Guide To Choosing The Best Audio Interface
The audio interface can be a confusing world for newcomers to the world of recording. What exactly do these magical boxes do? We asked this question to Pat Rodgers, who jotted down the basics of what to look for in an interface, what they do, and advice on how to choose the best audio interface for your studio.
Audio interfaces receive an analog signal from a microphone/instrument, convert it to a digital one, and send it to your computer for your DAW to manipulate. They then convert the signal back to analog so that you can send it to monitors and outside gear.
In the home studio the audio interface is one of the two crucial things you need (the other being your DAW).
How well the signals are converted is the marker of an audio interface’s quality. You’ll see things like ’24 bit’, ’16 bit’ and other large numbers. These have to do with the dynamic range of the audio. The higher the numbers, the more information your DAW can work with. In the home studio you can’t go wrong with gear which is ’24 bit’ and operates at ‘48,000Hz’. This covers all of the frequencies that humans can hear. Many cheap interfaces operate with larger numbers but the conversion simply isn’t good enough to be useful.
There are three common ways of hooking up an interface to your computer. Why so many, and what makes them different?
The key word is ‘latency’.
Put simply, latency affects the delay in which digital information comes into your computer. The lower the latency, the less delay there is between your voice and your DAW. It would be a problem if your vocals were slightly out of time with a beat or vice versa. Unfortunately lower latency comes at a price, but most DAWs have decent ways of compensating for these issues so it’s rarely an end-of-the-world scenario.
The reason that there are multiple connection types is related to how much latency they introduce.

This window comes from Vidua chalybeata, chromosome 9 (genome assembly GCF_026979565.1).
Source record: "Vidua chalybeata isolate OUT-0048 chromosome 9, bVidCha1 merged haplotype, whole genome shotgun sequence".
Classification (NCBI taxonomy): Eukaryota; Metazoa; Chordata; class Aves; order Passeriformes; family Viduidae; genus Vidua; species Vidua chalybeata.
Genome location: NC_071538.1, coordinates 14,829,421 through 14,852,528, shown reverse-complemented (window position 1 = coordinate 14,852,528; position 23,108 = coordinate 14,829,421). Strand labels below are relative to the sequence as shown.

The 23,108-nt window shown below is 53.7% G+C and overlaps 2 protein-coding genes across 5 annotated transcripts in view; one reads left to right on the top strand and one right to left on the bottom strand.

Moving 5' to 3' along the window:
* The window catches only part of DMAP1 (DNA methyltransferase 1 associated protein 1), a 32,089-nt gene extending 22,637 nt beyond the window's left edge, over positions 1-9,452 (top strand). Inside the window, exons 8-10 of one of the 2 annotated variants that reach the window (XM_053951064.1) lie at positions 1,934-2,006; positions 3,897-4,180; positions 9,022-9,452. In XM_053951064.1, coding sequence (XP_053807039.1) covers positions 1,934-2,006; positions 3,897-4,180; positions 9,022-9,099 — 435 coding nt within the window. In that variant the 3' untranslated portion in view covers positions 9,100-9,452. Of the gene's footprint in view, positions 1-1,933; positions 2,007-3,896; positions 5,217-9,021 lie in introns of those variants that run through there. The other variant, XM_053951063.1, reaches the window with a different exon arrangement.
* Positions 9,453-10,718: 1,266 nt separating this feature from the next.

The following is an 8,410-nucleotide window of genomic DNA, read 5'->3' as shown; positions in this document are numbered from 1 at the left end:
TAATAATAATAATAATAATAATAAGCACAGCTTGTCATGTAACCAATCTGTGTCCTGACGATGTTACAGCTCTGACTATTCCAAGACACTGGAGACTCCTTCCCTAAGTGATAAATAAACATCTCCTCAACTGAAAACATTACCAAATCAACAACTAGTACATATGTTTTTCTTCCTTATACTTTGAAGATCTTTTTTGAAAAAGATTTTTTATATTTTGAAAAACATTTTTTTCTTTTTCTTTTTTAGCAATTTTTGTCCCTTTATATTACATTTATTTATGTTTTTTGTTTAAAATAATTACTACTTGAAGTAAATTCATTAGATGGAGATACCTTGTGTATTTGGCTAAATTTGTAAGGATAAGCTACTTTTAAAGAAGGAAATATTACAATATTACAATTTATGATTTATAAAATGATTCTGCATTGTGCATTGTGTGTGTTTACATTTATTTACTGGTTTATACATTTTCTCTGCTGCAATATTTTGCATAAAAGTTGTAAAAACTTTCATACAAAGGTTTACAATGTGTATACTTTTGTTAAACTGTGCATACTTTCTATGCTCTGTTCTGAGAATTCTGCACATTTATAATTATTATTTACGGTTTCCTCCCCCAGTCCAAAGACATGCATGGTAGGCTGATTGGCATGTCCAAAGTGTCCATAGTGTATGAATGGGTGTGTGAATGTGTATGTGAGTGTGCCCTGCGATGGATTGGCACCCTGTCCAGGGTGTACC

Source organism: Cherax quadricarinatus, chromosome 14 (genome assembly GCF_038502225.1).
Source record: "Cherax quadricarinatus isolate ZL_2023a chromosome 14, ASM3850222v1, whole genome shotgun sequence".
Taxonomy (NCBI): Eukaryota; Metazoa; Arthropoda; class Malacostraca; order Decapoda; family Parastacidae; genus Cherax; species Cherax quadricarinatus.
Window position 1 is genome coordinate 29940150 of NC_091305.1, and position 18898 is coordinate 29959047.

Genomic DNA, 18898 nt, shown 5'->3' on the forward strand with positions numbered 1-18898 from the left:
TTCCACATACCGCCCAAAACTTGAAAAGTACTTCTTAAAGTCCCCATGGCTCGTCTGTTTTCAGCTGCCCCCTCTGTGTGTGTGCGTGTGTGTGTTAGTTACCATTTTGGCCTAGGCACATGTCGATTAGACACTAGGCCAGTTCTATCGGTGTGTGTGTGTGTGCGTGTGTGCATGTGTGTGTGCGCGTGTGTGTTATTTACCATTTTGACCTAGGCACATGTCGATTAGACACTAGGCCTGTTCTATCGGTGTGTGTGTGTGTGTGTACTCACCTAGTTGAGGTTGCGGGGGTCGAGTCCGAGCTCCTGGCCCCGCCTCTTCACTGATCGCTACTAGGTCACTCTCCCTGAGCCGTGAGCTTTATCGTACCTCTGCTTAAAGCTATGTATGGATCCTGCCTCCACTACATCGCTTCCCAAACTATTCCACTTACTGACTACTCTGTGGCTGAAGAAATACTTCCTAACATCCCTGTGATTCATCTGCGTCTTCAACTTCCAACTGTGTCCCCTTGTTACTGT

- USB connection is so commonplace that you can use these interfaces with any PC or laptop. The range of USB audio interfaces available on the market gives you the ability to choose from basic entry-level equipment to very versatile and high-quality gear. No matter your budget you can be sure you’ll find something to suit your needs. However, it’s also the medium with the highest latency. A crucial point is that they don’t require external power.
- Firewire is consistent and slightly faster than USB, the downside of which is that it increases the cost. Standard PC and laptop setups don’t usually have a Firewire port, in which case you will need to install one. If you own a Mac you should check if it supports Firewire. There are slightly fewer of these out there compared to USB. It’s best to choose this option if there is something about a particular Firewire audio interface that you think you will need.
- Thunderbolt audio interfaces can easily manage over two dozen separate streams of audio with almost zero latency. They also boast a range of hardware and software features. Naturally these interfaces are very expensive. In our situation, I wouldn’t think about going down this road just yet.
We’ve categorised them, but we’re still left staring at hundreds of options.
The first way of narrowing down your options is by thinking about what you want to feed into your DAW.
As vocals are our primary interest we’re looking for microphone inputs. Realistically you’re not going to need to use more than two inputs at a time. The stock-standard audio interface often has just two.
The difference between ‘good’ from ‘bad’ mic inputs lies in their preamps. You want one which makes the signal louder without hum or hiss even at very high levels. It is true again that you get what you pay for, however for home recording it’s unlikely you’ll need high levels of gain.